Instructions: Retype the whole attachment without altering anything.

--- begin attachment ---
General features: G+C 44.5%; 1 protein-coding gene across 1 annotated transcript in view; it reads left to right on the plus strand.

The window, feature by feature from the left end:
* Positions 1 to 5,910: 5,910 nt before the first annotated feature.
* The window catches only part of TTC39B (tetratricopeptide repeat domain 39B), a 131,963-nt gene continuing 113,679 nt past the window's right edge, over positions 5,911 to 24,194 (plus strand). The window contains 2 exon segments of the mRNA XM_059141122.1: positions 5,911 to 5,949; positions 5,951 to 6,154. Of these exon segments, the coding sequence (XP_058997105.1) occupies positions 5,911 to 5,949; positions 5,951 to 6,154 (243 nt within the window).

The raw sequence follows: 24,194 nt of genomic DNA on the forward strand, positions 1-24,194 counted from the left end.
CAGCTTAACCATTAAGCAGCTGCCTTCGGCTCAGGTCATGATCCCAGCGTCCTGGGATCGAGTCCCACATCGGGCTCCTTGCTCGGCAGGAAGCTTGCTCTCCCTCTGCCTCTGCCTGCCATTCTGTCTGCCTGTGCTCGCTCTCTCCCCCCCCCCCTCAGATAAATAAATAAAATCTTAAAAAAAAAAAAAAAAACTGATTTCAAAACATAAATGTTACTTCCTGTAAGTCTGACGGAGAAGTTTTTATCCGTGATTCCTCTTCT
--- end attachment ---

General features: G+C 44.5%; 1 protein-coding gene across 1 annotated transcript in view; it reads left to right on the plus strand.

The window, feature by feature from the left end:
* Positions 1 to 5,910: 5,910 nt before the first annotated feature.
* The window catches only part of TTC39B (tetratricopeptide repeat domain 39B), a 131,963-nt gene continuing 113,679 nt past the window's right edge, over positions 5,911 to 24,194 (plus strand). The window contains 2 exon segments of the mRNA XM_059141122.1: positions 5,911 to 5,949; positions 5,951 to 6,154. Of these exon segments, the coding sequence (XP_058997105.1) occupies positions 5,911 to 5,949; positions 5,951 to 6,154 (243 nt within the window).

The raw sequence follows: 24,194 nt of genomic DNA on the forward strand, positions 1-24,194 counted from the left end.
CAGCTTAACCATTAAGCAGCTGCCTTCGGCTCAGGTCATGATCCCAGCGTCCTGGGATCGAGTCCCACATCGGGCTCCTTGCTCGGCAGGAAGCTTGCTCTCCCTCTGCCTCTGCCTGCCATTCTGTCTGCCTGTGCTCGCTCTCTCCCCCCCCCCCTCAGATAAATAAATAAAATCTTAAAAAAAAAAAAAAAAACTGATTTCAAAACATAAATGTTACTTCCTGTAAGTCTGACGGAGAAGTTTTTATCCGTGATTCCTCTTCT